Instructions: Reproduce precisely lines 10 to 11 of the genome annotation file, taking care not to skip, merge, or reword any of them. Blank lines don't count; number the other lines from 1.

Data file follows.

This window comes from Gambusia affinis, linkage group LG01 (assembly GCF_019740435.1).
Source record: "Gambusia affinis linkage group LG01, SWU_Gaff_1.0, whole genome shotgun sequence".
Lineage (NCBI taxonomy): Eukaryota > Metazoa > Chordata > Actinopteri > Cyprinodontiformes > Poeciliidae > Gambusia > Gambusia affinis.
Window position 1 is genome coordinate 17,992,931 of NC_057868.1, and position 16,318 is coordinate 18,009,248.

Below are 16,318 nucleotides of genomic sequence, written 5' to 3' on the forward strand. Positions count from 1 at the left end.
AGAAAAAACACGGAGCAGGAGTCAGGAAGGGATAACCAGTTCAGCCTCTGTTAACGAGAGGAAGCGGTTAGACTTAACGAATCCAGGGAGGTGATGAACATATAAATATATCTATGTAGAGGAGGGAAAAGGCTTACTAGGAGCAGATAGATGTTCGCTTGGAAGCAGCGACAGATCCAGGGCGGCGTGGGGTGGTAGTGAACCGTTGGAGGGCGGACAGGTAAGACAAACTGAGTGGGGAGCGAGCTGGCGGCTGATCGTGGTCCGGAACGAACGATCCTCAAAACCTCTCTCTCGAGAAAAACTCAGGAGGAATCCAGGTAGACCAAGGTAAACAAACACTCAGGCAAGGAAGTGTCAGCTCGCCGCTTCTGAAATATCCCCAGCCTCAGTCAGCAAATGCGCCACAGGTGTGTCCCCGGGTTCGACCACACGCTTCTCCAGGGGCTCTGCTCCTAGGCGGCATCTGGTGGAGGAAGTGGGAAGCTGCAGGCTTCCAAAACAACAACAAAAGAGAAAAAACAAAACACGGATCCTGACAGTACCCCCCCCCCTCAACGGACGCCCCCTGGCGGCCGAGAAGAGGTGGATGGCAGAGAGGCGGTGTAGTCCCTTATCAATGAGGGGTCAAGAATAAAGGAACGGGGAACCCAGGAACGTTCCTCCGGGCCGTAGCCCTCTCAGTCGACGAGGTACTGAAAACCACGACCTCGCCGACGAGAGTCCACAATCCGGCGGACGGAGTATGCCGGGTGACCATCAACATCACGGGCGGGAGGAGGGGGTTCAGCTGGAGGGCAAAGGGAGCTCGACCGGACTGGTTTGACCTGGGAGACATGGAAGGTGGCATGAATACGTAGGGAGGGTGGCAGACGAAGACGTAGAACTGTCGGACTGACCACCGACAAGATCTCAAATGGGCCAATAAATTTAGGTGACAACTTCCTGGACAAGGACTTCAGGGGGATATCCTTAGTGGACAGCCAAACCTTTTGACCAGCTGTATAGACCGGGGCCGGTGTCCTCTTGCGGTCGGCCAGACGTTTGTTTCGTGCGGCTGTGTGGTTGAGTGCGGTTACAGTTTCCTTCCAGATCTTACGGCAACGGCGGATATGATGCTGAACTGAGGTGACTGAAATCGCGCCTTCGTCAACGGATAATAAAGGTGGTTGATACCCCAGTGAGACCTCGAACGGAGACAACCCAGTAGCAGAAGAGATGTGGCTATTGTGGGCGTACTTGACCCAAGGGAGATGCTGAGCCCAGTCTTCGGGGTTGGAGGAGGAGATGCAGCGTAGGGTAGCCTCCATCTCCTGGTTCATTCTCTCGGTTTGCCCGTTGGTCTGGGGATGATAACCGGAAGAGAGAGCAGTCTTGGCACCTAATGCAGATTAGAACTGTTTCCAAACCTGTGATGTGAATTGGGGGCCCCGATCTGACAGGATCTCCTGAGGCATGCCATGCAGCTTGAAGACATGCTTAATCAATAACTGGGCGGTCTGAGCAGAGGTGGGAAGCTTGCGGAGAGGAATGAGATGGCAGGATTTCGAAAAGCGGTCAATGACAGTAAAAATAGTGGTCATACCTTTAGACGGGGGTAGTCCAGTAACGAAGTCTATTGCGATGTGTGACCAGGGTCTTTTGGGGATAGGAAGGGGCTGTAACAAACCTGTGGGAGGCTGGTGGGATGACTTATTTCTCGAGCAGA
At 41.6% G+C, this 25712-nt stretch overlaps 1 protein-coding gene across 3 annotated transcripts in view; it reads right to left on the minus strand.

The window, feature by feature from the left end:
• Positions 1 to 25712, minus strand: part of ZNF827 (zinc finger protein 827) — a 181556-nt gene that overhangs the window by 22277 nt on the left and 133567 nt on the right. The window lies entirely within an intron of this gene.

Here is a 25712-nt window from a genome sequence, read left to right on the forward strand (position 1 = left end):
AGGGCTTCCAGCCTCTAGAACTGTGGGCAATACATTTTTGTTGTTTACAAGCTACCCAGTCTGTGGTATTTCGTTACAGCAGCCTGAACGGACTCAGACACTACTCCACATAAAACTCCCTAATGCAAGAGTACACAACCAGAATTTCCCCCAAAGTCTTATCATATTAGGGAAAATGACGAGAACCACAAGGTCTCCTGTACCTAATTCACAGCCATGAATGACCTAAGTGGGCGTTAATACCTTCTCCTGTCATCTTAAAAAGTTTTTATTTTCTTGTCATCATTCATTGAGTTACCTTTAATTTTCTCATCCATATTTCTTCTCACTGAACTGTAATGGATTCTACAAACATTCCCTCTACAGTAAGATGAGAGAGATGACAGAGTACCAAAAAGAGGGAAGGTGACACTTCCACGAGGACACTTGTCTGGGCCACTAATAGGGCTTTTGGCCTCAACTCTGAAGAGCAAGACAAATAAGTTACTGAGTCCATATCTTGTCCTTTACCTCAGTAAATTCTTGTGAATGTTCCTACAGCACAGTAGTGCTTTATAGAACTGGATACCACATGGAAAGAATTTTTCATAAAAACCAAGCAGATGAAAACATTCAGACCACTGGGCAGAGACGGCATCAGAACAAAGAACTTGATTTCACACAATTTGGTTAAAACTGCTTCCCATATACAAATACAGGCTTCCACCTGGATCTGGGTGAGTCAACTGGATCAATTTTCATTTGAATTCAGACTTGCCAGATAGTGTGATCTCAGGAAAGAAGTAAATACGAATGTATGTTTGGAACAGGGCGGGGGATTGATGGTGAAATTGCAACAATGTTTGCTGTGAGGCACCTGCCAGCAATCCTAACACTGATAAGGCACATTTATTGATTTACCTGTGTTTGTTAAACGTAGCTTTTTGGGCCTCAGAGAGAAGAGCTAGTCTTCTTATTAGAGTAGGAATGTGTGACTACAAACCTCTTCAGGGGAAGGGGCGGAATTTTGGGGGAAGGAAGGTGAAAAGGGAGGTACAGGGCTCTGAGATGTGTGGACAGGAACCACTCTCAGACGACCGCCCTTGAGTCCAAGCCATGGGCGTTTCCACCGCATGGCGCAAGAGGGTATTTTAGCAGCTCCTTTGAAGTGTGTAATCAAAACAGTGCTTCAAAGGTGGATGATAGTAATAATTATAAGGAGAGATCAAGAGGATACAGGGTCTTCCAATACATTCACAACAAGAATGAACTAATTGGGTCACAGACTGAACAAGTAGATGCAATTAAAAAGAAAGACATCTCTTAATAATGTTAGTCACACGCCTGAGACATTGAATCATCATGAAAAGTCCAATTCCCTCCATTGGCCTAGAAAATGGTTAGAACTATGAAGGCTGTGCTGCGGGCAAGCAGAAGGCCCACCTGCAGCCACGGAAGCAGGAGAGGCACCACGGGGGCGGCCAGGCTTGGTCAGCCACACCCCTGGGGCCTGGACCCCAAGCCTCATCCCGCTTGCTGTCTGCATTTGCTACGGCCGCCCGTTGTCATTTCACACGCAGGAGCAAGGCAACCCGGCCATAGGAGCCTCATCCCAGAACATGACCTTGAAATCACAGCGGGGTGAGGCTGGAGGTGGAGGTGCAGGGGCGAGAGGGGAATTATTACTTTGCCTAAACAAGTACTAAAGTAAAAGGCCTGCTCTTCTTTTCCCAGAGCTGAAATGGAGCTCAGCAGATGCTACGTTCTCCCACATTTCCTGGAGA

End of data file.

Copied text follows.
Here is a 25712-nt window from a genome sequence, read left to right on the forward strand (position 1 = left end):
AGGGCTTCCAGCCTCTAGAACTGTGGGCAATACATTTTTGTTGTTTACAAGCTACCCAGTCTGTGGTATTTCGTTACAGCAGCCTGAACGGACTCAGACACTACTCCACATAAAACTCCCTAATGCAAGAGTACACAACCAGAATTTCCCCCAAAGTCTTATCATATTAGGGAAAATGACGAGAACCACAAGGTCTCCTGTACCTAATTCACAGCCATGAATGACCTAAGTGGGCGTTAATACCTTCTCCTGTCATCTTAAAAAGTTTTTATTTTCTTGTCATCATTCATTGAGTTACCTTTAATTTTCTCATCCATATTTCTTCTCACTGAACTGTAATGGATTCTACAAACATTCCCTCTACAGTAAGATGAGAGAGATGACAGAGTACCAAAAAGAGGGAAGGTGACACTTCCACGAGGACACTTGTCTGGGCCACTAATAGGGCTTTTGGCCTCAACTCTGAAGAGCAAGACAAATAAGTTACTGAGTCCATATCTTGTCCTTTACCTCAGTAAATTCTTGTGAATGTTCCTACAGCACAGTAGTGCTTTATAGAACTGGATACCACATGGAAAGAATTTTTCATAAAAACCAAGCAGATGAAAACATTCAGACCACTGGGCAGAGACGGCATCAGAACAAAGAACTTGATTTCACACAATTTGGTTAAAACTGCTTCCCATATACAAATACAGGCTTCCACCTGGATCTGGGTGAGTCAACTGGATCAATTTTCATTTGAATTCAGACTTGCCAGATAGTGTGATCTCAGGAAAGAAGTAAATACGAATGTATGTTTGGAACAGGGCGGGGGATTGATGGTGAAATTGCAACAATGTTTGCTGTGAGGCACCTGCCAGCAATCCTAACACTGATAAGGCACATTTATTGATTTACCTGTGTTTGTTAAACGTAGCTTTTTGGGCCTCAGAGAGAAGAGCTAGTCTTCTTATTAGAGTAGGAATGTGTGACTACAAACCTCTTCAGGGGAAGGGGCGGAATTTTGGGGGAAGGAAGGTGAAAAGGGAGGTACAGGGCTCTGAGATGTGTGGACAGGAACCACTCTCAGACGACCGCCCTTGAGTCCAAGCCATGGGCGTTTCCACCGCATGGCGCAAGAGGGTATTTTAGCAGCTCCTTTGAAGTGTGTAATCAAAACAGTGCTTCAAAGGTGGATGATAGTAATAATTATAAGGAGAGATCAAGAGGATACAGGGTCTTCCAATACATTCACAACAAGAATGAACTAATTGGGTCACAGACTGAACAAGTAGATGCAATTAAAAAGAAAGACATCTCTTAATAATGTTAGTCACACGCCTGAGACATTGAATCATCATGAAAAGTCCAATTCCCTCCATTGGCCTAGAAAATGGTTAGAACTATGAAGGCTGTGCTGCGGGCAAGCAGAAGGCCCACCTGCAGCCACGGAAGCAGGAGAGGCACCACGGGGGCGGCCAGGCTTGGTCAGCCACACCCCTGGGGCCTGGACCCCAAGCCTCATCCCGCTTGCTGTCTGCATTTGCTACGGCCGCCCGTTGTCATTTCACACGCAGGAGCAAGGCAACCCGGCCATAGGAGCCTCATCCCAGAACATGACCTTGAAATCACAGCGGGGTGAGGCTGGAGGTGGAGGTGCAGGGGCGAGAGGGGAATTATTACTTTGCCTAAACAAGTACTAAAGTAAAAGGCCTGCTCTTCTTTTCCCAGAGCTGAAATGGAGCTCAGCAGATGCTACGTTCTCCCACATTTCCTGGAGA